“She is the daughter of Heremia Te Wake, chiefly leader of Ngaati Manawa, Te Rarawa and Ngaapuhi. She is from Panguru, the sacred mountain, and the guiding stars. She is of the sacred tree that leans to the west”.
WHINA is a timely biopic that guides us through the life of the wonderfully fierce and brilliant Dame Whina Cooper, often referred to as the “Mother of the Māori Movement.” Whina was the leader of the first Māori Land March, a 680-mile protest that spanned across Te Ika A Maui (North Island) to bring awareness to the loss of Māori rights and land, and was also the president of the Māori Women’s Welfare League, an organization which fought for government resources to better the lives of all Māori. These incredible feats were met with seemingly insurmountable opposition. Yet nevertheless, Whina fought unwaveringly for her people—even when some of them turned against her. In the film, directors James Napier Robertson and Paula Whetu Jones weave portraits of her legacy from birth to old age that adorn our eyes with hope, strength, and the courage to walk in the footsteps of mana wahine such as Whina.
“It’s Māori land not yours! Your lease means nothing!” a teenage Whina shouts as she was thrown into jail for trespassing on “private land.” This energy of defiance carries the film through decades of resistance. In particular, the film highlights the 1970s, an era of great change for the Pacific. In Aotearoa, this decade was formative to the creation of the Polynesian Panthers and Māori Land March, while in Hawai‘i, this decade ushered in the Hawaiian Renaissance, a time of cultural revitalization and protection of land. During this vibrant time, Kanaka Maoli and Māori undoubtedly learned greatly from one another, and tupuna like Whina were the foundation of this knowledge. WHINA staunchly reminds ‘ōiwi (“indigenous” people) that the assertion of our ea, our sovereignty, our genealogical connection to ʻāina/whenua, will outlive the faux legitimacy of any piece of paper; whether it be title or treaty, the pilina (connection) ʻōiwi have to their homeland will always run deeper because this relationship is reciprocal and not transactional.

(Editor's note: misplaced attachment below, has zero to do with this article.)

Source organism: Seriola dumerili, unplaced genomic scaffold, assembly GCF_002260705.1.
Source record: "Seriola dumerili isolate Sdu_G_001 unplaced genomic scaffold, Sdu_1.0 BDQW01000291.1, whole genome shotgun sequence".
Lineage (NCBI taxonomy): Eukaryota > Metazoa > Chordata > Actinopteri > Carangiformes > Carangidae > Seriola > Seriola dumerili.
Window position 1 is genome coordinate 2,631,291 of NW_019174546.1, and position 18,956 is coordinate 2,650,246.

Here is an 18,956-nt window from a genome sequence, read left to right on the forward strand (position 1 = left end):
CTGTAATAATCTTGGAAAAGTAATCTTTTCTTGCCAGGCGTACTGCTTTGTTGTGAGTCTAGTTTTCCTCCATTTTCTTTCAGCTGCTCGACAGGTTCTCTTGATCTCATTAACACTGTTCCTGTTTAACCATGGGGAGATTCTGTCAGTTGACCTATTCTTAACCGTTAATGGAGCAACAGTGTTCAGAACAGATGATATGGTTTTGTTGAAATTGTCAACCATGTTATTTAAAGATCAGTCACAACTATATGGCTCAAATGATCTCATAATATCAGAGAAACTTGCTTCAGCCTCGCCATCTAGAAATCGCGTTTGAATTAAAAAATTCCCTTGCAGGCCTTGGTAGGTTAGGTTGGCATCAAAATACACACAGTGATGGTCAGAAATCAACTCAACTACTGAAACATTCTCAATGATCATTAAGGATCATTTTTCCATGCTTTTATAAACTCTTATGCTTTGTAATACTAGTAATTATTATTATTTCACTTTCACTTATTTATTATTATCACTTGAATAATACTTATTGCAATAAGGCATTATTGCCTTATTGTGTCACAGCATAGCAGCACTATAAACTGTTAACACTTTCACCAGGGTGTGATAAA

WHINA also reminds us of the reality that native women face “double colonization”: that is, when native women experience patriarchal violence from their oppressors and from the men within their own communities who have internalized western notions of masculinity and embraced other aspects of colonization. Whina’s legacy marches us towards a fierce and unapologetic understanding of the need for Native Feminisms—a feminism that emphasizes connection to land, people, and culture while understanding that patriarchy disrupts these relationships. Such feminism rivals that of its western predecessors and helps us to see that in any effort for decolonization, women’s liberation must be at the heart of this struggle, for we know that women’s liberation completes the revolution.
In Hawaiʻi, it is because of tupuna like Whina Cooper that we have the privilege of articulating the power of “mana wahine”—a term Kanaka Maoli have adopted from the Māori to express the strength, fearlessness, and brilliance of a woman. Whina Cooper is the embodiment of all these qualities and more. We will forever be indebted to her legacy and the foundation which she built for all ʻōiwi to stand on.
Dame Whina Cooper, Mother of the Māori Movement. E ola kou inoa.
A poem for Whina Cooper
Liberation is birthed, not borrowed
We will never return them their normalcy
Raised by the hands of matriarchs,
The mind is a womb that conceives paths to the Revolution.
– ‘IHILANI LASCONIA, University of Hawaiʻi at Mānoa
‘IHILANI LASCONIA is from Waimānalo Oʻahu. She is a doctoral student in Political Science at the University of Hawaiʻi at Mānoa, a rap/spoken word artist, and organizer in Af3irm Hawai’i, a transnational feminist organization centered on women’s liberation. ʻIhilani’s research interests include indigenous politics, native feminisms, and queer theory. LAND BACK BODIES BACK.